Paper has been in existence for over two millennia and is universally recognised for its uses; ranging from communication, insulation, protection, and art. Today I learnt how it could be used to create sculptures.
Wakefield-based artists Andy Singleton and Richard Sweeny are holding monthly workshops at Westgate Studios. After a couple of failed attempts to attend, the third date luckily suited me and I finally managed to get along to the event on Saturday 21 September.
Unlike their previous workshops, which were packed with a dozen interested people from teachers to artists, my workshop only had three people booked on, and two of us actually turned. Myself and Sam, an emerging paper cut artist who graduated from the Fine Arts degree at Leeds College of Art in 2012, were honoured that the workshop continued and got a lot of space and time with the artists to chat and learn.
Both Andy and Richard are very different artists but equally as successful. Having graduated in 2007 from Manchester they are now full time artists with their own studio spaces and a long list of commissions and exhibitions behind them. Andy takes inspiration from the natural world and creates organic hanging forms with shaped cut paper. Richard is more geometric and mathematical in his approach, folding and shaping paper, cutting shapes and finding patterns to repeat and build molecule-type shapes.
The guys split the day in two, with the morning learning about Andy’s process and the afternoon exploring Richard’s. We got some templates that they developed to use, before progressing to using the same concepts to explore our own ideas. We had lots of choice of paper colours but both said they prefer to use black or white in their works so the colour didn’t distract from the form.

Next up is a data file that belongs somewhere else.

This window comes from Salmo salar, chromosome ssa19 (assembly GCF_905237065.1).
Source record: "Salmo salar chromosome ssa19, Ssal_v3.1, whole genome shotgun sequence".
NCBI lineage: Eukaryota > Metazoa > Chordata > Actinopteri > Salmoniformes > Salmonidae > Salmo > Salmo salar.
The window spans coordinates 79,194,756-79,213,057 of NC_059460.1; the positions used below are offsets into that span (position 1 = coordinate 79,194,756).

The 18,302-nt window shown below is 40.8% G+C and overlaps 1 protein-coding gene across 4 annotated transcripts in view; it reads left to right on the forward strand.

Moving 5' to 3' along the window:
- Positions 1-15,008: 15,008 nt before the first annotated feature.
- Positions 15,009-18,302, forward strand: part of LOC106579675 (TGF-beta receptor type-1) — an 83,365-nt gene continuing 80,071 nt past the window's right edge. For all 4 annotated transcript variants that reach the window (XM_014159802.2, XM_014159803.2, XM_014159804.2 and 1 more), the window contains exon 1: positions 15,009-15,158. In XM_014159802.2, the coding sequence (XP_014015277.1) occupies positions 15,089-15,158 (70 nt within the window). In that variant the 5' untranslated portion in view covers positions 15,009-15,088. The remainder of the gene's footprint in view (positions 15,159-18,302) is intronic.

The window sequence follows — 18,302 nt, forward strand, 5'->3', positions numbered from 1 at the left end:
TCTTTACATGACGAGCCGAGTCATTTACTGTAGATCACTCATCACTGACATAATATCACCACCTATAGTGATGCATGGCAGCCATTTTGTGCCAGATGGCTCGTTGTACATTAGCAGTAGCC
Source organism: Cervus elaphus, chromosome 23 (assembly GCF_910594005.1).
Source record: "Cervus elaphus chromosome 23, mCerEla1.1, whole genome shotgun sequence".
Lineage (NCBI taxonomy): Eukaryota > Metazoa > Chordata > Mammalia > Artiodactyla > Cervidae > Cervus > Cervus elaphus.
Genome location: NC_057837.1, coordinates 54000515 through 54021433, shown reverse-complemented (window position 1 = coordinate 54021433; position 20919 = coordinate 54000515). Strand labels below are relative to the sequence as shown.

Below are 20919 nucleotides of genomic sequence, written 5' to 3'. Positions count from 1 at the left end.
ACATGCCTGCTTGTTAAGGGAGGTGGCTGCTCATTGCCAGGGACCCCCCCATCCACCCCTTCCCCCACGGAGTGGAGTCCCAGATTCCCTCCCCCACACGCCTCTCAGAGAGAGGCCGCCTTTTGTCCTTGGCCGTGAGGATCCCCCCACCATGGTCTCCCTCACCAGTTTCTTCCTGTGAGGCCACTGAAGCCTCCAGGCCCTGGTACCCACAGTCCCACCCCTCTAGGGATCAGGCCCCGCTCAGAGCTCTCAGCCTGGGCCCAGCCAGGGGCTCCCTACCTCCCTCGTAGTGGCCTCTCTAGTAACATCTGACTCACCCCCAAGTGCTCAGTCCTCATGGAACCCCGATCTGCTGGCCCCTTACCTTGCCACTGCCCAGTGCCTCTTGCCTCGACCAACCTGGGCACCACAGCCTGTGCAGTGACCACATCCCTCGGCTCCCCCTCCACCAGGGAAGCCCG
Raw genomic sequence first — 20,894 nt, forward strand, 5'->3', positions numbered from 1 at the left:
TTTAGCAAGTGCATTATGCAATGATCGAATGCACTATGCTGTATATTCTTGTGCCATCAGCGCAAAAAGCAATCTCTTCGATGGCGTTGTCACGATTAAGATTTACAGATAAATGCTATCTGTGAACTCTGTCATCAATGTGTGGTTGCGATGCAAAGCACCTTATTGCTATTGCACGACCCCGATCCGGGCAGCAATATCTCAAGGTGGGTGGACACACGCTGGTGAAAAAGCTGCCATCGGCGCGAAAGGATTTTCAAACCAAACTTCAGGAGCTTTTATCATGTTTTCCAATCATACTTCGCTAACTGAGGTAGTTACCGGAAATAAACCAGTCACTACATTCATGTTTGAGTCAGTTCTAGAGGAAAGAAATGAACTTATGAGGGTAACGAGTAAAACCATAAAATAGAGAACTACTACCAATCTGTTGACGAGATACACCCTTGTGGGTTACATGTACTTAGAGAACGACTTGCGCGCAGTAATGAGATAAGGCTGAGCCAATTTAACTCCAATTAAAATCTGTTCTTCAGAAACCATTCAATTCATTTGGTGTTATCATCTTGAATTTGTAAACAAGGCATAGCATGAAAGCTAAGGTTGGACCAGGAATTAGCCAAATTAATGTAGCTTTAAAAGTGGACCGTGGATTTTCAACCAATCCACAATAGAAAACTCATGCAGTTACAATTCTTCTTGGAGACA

At the end of the day the tips of my fingers were numb from using the scalpel and my head was full of ideas of how to bring my own style to paper sculpture. I need practice and the time to figure out my own ways, but I liked it and have put it on my list as potentially being my thing. The artists were really encouraging of all of our work during the workshop and suggested lots of experimenting and prototyping.
Sam and I were really lucky to be invited to have a peek at Richard and Andy’s studios before we left. They had lovely spaces at the very top of the Grade II listed building, with Mary Poppins style roof top vistas over the city. I could see the benefit of having dedicated work and storage space to store your pieces sensibly and have all your tools at hand. When they were starting out both shared a studio before their practice expanded and so did the space they needed to work. Seeing how much can be done when your area is well set up has motivated me to try to organise my own spare room in preparation for second year.